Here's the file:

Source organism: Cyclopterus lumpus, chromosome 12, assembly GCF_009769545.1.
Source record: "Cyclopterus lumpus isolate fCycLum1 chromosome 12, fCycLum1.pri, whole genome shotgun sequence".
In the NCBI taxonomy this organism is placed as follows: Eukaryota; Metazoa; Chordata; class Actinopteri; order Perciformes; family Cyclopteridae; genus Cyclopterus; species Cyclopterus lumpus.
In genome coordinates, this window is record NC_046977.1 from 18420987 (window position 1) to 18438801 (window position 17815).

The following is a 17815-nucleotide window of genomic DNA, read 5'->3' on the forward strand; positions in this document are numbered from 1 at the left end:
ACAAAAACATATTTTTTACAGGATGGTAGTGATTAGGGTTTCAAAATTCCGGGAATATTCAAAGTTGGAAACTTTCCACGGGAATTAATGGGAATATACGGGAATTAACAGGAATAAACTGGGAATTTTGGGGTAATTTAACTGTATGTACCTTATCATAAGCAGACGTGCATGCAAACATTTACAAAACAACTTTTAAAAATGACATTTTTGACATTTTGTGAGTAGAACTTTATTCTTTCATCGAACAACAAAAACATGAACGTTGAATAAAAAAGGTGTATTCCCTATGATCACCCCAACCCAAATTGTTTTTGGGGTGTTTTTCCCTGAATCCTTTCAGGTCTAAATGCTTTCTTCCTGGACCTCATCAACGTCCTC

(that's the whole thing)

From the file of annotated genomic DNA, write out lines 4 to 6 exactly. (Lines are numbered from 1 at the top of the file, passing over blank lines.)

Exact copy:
In genome coordinates, this window is record NC_046977.1 from 18420987 (window position 1) to 18438801 (window position 17815).

The following is a 17815-nucleotide window of genomic DNA, read 5'->3' on the forward strand; positions in this document are numbered from 1 at the left end:
ACAAAAACATATTTTTTACAGGATGGTAGTGATTAGGGTTTCAAAATTCCGGGAATATTCAAAGTTGGAAACTTTCCACGGGAATTAATGGGAATATACGGGAATTAACAGGAATAAACTGGGAATTTTGGGGTAATTTAACTGTATGTACCTTATCATAAGCAGACGTGCATGCAAACATTTACAAAACAACTTTTAAAAATGACATTTTTGACATTTTGTGAGTAGAACTTTATTCTTTCATCGAACAACAAAAACATGAACGTTGAATAAAAAAGGTGTATTCCCTATGATCACCCCAACCCAAATTGTTTTTGGGGTGTTTTTCCCTGAATCCTTTCAGGTCTAAATGCTTTCTTCCTGGACCTCATCAACGTCCTC